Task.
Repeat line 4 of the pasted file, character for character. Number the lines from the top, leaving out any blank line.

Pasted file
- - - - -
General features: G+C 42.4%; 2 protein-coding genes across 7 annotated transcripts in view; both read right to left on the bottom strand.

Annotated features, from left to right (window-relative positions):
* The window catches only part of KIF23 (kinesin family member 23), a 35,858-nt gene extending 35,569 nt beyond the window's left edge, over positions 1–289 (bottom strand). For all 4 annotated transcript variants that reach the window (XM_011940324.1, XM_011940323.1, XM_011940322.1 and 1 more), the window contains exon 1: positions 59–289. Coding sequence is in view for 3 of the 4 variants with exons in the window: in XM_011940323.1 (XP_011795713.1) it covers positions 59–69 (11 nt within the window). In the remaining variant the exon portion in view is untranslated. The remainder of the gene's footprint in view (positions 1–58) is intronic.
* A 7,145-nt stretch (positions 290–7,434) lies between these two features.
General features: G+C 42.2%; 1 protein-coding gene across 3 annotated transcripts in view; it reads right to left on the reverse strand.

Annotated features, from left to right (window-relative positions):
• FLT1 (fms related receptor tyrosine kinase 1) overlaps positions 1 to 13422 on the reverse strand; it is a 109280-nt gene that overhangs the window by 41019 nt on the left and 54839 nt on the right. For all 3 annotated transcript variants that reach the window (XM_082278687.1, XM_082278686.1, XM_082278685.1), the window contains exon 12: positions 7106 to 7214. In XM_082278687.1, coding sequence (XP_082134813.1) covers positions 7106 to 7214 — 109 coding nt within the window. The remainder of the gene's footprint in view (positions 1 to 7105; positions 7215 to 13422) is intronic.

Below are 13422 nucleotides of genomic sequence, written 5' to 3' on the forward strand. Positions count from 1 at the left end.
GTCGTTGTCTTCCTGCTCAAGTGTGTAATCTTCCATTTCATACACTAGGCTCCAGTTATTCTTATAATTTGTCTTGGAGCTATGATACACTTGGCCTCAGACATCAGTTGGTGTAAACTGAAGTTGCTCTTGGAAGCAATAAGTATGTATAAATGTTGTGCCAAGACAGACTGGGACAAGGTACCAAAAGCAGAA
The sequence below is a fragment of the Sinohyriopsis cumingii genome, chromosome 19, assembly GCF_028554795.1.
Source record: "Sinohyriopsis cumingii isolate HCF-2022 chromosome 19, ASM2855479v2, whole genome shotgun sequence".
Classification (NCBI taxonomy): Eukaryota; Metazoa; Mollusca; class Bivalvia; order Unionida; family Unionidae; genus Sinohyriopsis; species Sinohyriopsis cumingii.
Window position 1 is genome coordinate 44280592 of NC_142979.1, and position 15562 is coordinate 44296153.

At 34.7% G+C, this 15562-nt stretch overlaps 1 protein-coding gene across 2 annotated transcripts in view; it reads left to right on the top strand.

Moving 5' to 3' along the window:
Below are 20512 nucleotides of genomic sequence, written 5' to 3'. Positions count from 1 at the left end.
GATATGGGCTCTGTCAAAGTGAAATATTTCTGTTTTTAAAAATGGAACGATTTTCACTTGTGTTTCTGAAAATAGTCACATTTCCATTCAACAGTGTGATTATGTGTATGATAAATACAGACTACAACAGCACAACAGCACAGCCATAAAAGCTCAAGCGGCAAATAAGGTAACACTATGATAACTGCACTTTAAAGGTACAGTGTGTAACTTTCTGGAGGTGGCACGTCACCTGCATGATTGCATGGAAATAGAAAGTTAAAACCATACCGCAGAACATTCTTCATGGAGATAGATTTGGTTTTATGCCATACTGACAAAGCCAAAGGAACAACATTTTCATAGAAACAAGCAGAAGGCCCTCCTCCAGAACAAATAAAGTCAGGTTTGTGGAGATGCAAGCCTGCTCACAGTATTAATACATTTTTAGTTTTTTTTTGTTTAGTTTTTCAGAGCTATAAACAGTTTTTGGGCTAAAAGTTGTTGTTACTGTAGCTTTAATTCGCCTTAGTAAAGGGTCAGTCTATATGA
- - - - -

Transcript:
* A 7,145-nt stretch (positions 290–7,434) lies between these two features.